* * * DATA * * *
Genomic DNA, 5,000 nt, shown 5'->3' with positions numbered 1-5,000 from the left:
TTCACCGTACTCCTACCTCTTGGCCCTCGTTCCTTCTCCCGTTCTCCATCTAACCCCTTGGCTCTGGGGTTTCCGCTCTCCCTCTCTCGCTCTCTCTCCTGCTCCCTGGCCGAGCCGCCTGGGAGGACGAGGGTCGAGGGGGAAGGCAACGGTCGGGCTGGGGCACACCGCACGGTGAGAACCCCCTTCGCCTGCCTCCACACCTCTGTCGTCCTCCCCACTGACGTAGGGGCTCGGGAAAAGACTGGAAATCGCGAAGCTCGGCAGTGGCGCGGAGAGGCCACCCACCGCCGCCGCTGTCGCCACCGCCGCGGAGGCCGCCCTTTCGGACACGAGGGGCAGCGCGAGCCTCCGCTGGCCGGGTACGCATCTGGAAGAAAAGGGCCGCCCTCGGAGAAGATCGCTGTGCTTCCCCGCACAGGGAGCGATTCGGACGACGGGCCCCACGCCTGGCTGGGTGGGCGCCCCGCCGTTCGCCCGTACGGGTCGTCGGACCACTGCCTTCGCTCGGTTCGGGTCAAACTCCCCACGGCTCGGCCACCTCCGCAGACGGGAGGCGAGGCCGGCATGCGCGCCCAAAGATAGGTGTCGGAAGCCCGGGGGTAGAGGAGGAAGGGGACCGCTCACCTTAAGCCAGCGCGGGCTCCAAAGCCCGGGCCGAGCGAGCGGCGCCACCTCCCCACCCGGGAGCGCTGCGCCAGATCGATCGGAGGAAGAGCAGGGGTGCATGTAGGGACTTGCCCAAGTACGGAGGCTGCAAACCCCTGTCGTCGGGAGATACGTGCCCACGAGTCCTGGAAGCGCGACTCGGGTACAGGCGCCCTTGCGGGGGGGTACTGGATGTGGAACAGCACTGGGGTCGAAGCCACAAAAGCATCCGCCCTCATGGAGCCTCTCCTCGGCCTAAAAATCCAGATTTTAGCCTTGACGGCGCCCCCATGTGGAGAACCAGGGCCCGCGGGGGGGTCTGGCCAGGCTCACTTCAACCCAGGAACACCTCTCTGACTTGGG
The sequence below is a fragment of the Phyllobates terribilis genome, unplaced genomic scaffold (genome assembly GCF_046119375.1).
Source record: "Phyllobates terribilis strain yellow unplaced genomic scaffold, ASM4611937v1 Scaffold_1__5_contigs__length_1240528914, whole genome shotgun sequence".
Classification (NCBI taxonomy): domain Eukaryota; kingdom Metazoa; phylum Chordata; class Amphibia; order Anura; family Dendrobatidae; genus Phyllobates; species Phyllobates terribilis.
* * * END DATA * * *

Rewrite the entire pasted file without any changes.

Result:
Genomic DNA, 5,000 nt, shown 5'->3' with positions numbered 1-5,000 from the left:
TTCACCGTACTCCTACCTCTTGGCCCTCGTTCCTTCTCCCGTTCTCCATCTAACCCCTTGGCTCTGGGGTTTCCGCTCTCCCTCTCTCGCTCTCTCTCCTGCTCCCTGGCCGAGCCGCCTGGGAGGACGAGGGTCGAGGGGGAAGGCAACGGTCGGGCTGGGGCACACCGCACGGTGAGAACCCCCTTCGCCTGCCTCCACACCTCTGTCGTCCTCCCCACTGACGTAGGGGCTCGGGAAAAGACTGGAAATCGCGAAGCTCGGCAGTGGCGCGGAGAGGCCACCCACCGCCGCCGCTGTCGCCACCGCCGCGGAGGCCGCCCTTTCGGACACGAGGGGCAGCGCGAGCCTCCGCTGGCCGGGTACGCATCTGGAAGAAAAGGGCCGCCCTCGGAGAAGATCGCTGTGCTTCCCCGCACAGGGAGCGATTCGGACGACGGGCCCCACGCCTGGCTGGGTGGGCGCCCCGCCGTTCGCCCGTACGGGTCGTCGGACCACTGCCTTCGCTCGGTTCGGGTCAAACTCCCCACGGCTCGGCCACCTCCGCAGACGGGAGGCGAGGCCGGCATGCGCGCCCAAAGATAGGTGTCGGAAGCCCGGGGGTAGAGGAGGAAGGGGACCGCTCACCTTAAGCCAGCGCGGGCTCCAAAGCCCGGGCCGAGCGAGCGGCGCCACCTCCCCACCCGGGAGCGCTGCGCCAGATCGATCGGAGGAAGAGCAGGGGTGCATGTAGGGACTTGCCCAAGTACGGAGGCTGCAAACCCCTGTCGTCGGGAGATACGTGCCCACGAGTCCTGGAAGCGCGACTCGGGTACAGGCGCCCTTGCGGGGGGGTACTGGATGTGGAACAGCACTGGGGTCGAAGCCACAAAAGCATCCGCCCTCATGGAGCCTCTCCTCGGCCTAAAAATCCAGATTTTAGCCTTGACGGCGCCCCCATGTGGAGAACCAGGGCCCGCGGGGGGGTCTGGCCAGGCTCACTTCAACCCAGGAACACCTCTCTGACTTGGG
The sequence below is a fragment of the Phyllobates terribilis genome, unplaced genomic scaffold (genome assembly GCF_046119375.1).
Source record: "Phyllobates terribilis strain yellow unplaced genomic scaffold, ASM4611937v1 Scaffold_1__5_contigs__length_1240528914, whole genome shotgun sequence".
Classification (NCBI taxonomy): domain Eukaryota; kingdom Metazoa; phylum Chordata; class Amphibia; order Anura; family Dendrobatidae; genus Phyllobates; species Phyllobates terribilis.